I’ve been dealing with a migraine-like syndrome for years and just realized recently what actually causes it: a sense of inadequacy.
Let me back up and explain what happens.
When I start pushing the boundaries of my comfort zone and begin doing something that’s new or scary, my psyche responds with a one-two punch designed to knock me back down to “safety.”
First, I start having dreams, and they always include a person from my past who made me feel like I wasn’t good enough. I now understand that when he appears, the inadequacy migraine is right around the corner.
Then, I get to work in the morning and push, push, push. I do work that’s more about proving my worth than about what I really want. I rush to produce, I worry it’s all shit, and I get into a bad habit of comparing myself to others.
By noon, the inadequacy migraine is full-blown: my head hurts, I feel wobbly, and I’m totally drained of energy.
This used to happen every day, and now it’s rare enough that I was able to see it for what it really is:
My body’s response to the belief that I’m not good enough.
Or doing enough. Or being smart/savvy/successful enough.
Does this ever happen to you?
Before, I thought I just wasn’t hydrating enough in the mornings while I was working, but I think it’s something more than that - I think we’re driven to exhaustion because we’re operating under the assumption that we have to do more. And we have to do more because showing up simply isn’t enough.
There’s a difference between working really, really hard because you believe that whatever you do will automatically be defective and working really hard because it’s the expression of your soul.
The first approach leads to inadequacy migraines, overwhelm, and burnout, while the other approach is actually energizing and rejuvenating.
One depletes, the other restores.
Nowadays, more often than not, I’m doing work that’s restorative. But sheesh...some days I meet with someone doing amazing work in the world and I get into that old loop of “I’m not doing as much as they are, I need to push harder, do more, rest less” and I wind up with a killer headache and the shakes.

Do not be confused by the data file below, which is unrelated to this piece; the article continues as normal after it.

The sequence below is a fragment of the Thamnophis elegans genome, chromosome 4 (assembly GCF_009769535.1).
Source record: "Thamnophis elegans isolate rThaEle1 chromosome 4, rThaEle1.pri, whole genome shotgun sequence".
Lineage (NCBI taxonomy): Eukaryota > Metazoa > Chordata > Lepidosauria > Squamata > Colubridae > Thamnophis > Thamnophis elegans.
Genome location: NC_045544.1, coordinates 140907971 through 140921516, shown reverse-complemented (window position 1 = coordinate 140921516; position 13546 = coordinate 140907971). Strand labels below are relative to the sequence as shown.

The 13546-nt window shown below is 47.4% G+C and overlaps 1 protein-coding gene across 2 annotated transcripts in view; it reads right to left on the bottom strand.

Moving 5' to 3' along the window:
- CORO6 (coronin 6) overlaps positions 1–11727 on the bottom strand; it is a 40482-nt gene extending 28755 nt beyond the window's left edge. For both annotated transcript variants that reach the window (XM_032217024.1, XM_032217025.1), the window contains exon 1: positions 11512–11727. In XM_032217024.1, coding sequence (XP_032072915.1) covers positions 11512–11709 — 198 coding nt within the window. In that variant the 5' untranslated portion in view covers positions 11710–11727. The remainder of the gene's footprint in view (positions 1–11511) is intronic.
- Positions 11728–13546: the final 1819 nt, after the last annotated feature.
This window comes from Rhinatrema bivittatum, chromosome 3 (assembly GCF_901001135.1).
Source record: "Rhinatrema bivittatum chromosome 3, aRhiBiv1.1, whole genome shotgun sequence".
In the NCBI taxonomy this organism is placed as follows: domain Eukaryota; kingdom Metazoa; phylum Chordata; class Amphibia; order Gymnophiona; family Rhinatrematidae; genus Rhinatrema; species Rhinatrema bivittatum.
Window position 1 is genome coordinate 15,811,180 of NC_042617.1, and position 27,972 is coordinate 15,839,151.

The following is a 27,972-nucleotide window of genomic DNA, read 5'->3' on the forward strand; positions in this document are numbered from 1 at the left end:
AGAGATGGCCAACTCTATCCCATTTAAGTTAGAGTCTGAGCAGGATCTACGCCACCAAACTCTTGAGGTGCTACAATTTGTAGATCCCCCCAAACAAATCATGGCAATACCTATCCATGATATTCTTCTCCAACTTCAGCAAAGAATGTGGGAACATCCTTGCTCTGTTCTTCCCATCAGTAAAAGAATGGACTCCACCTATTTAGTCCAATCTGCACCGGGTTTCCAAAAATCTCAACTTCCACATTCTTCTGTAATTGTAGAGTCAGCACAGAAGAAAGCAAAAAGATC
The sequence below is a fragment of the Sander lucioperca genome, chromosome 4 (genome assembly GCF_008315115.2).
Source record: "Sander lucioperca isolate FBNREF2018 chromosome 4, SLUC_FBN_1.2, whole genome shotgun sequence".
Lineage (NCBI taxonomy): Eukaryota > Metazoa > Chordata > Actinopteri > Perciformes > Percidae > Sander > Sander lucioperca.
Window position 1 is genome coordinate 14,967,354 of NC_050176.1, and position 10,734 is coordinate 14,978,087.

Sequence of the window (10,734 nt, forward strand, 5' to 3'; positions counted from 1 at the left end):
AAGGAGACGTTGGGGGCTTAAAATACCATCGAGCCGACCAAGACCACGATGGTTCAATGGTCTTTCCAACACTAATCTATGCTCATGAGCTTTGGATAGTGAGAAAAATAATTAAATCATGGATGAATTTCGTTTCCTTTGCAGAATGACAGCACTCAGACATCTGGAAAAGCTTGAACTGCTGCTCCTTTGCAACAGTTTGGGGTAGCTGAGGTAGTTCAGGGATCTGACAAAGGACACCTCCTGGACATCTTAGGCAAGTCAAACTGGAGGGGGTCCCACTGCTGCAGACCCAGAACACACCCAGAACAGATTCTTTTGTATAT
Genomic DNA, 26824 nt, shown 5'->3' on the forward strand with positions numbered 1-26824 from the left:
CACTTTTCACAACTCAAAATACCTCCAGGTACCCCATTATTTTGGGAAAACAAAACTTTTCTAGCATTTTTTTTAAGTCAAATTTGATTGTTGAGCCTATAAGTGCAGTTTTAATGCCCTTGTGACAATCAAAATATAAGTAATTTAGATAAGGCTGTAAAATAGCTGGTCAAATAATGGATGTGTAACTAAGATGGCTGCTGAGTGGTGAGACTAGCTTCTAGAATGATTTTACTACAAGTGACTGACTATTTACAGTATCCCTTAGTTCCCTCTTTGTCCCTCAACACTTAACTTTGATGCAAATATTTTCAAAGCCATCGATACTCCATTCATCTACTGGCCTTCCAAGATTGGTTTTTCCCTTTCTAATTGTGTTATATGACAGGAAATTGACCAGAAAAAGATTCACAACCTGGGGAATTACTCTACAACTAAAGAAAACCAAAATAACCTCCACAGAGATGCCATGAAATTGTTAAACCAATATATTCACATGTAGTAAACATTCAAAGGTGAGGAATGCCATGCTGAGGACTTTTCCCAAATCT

Hydrating, exercising, and taking regular breaks throughout your workday are really important, but I haven’t found that those habits really work unless I’m grounded in the knowing that showing up and doing my best is enough.
The cure for the inadequacy migraine isn’t one we can get over the counter or filled at a pharmacy.
It’s not something we can find anywhere outside of us.
Right before I was about to give birth, my husband and I took a trip to the Oregon coast. It was one of those beautiful stormy days where the ocean embodies the word sublime, and we went because I needed to draw strength from it for what was ahead.
I remember asking Chris for some alone time, and I stood in front of the sea, my big belly outstretched toward the water. I said to the ocean, “I don’t think I can do this,” and I swear to you, she roared back, “Yes you can.” I started bawling right there on the beach, because I understood then that there’s an entire ocean of strength inside each of us that believes we can. It believes we’re enough.
The only cure I’ve found for the inadequacy migraine is to become aware of it when it’s happening and to chip away at the gnarly thought pattern that says over and over again, “You’re not good enough.”
The cure is to say, “Yes I am” and keep showing up for the work that really matters to us - the stuff that feels rejuvenating while we do it.
When the bad dreams start, the headache comes on, or you feel yourself striving in that old, desperate way, I hope you’ll take a look and remind yourself that showing up and being present is enough.
Doing your best - when it comes from who you really are - is always enough.
If this post speaks to you, consider sending it to a co-worker or loved one who might need some encouragement.